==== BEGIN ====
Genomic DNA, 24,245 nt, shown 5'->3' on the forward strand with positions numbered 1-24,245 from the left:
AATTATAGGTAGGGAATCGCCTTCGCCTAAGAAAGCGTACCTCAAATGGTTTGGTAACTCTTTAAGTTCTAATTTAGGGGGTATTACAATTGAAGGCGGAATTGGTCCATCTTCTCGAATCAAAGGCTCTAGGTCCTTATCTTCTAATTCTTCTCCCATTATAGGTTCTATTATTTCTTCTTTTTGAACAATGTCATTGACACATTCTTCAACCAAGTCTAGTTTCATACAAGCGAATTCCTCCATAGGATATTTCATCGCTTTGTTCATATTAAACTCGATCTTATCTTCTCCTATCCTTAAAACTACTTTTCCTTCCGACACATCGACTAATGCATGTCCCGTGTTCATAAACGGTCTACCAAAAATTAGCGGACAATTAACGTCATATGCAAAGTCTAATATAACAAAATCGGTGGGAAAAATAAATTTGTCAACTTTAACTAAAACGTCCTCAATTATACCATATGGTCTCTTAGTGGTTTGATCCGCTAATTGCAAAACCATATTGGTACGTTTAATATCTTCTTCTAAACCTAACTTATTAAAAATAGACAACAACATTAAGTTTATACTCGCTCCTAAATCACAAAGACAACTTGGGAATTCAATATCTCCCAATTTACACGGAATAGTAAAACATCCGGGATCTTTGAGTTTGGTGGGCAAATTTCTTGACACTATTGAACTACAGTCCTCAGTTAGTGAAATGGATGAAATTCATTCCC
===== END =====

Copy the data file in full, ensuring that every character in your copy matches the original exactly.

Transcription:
Genomic DNA, 24,245 nt, shown 5'->3' on the forward strand with positions numbered 1-24,245 from the left:
AATTATAGGTAGGGAATCGCCTTCGCCTAAGAAAGCGTACCTCAAATGGTTTGGTAACTCTTTAAGTTCTAATTTAGGGGGTATTACAATTGAAGGCGGAATTGGTCCATCTTCTCGAATCAAAGGCTCTAGGTCCTTATCTTCTAATTCTTCTCCCATTATAGGTTCTATTATTTCTTCTTTTTGAACAATGTCATTGACACATTCTTCAACCAAGTCTAGTTTCATACAAGCGAATTCCTCCATAGGATATTTCATCGCTTTGTTCATATTAAACTCGATCTTATCTTCTCCTATCCTTAAAACTACTTTTCCTTCCGACACATCGACTAATGCATGTCCCGTGTTCATAAACGGTCTACCAAAAATTAGCGGACAATTAACGTCATATGCAAAGTCTAATATAACAAAATCGGTGGGAAAAATAAATTTGTCAACTTTAACTAAAACGTCCTCAATTATACCATATGGTCTCTTAGTGGTTTGATCCGCTAATTGCAAAACCATATTGGTACGTTTAATATCTTCTTCTAAACCTAACTTATTAAAAATAGACAACAACATTAAGTTTATACTCGCTCCTAAATCACAAAGACAACTTGGGAATTCAATATCTCCCAATTTACACGGAATAGTAAAACATCCGGGATCTTTGAGTTTGGTGGGCAAATTTCTTGACACTATTGAACTACAGTCCTCAGTTAGTGAAATGGATGAAATTCATTCCC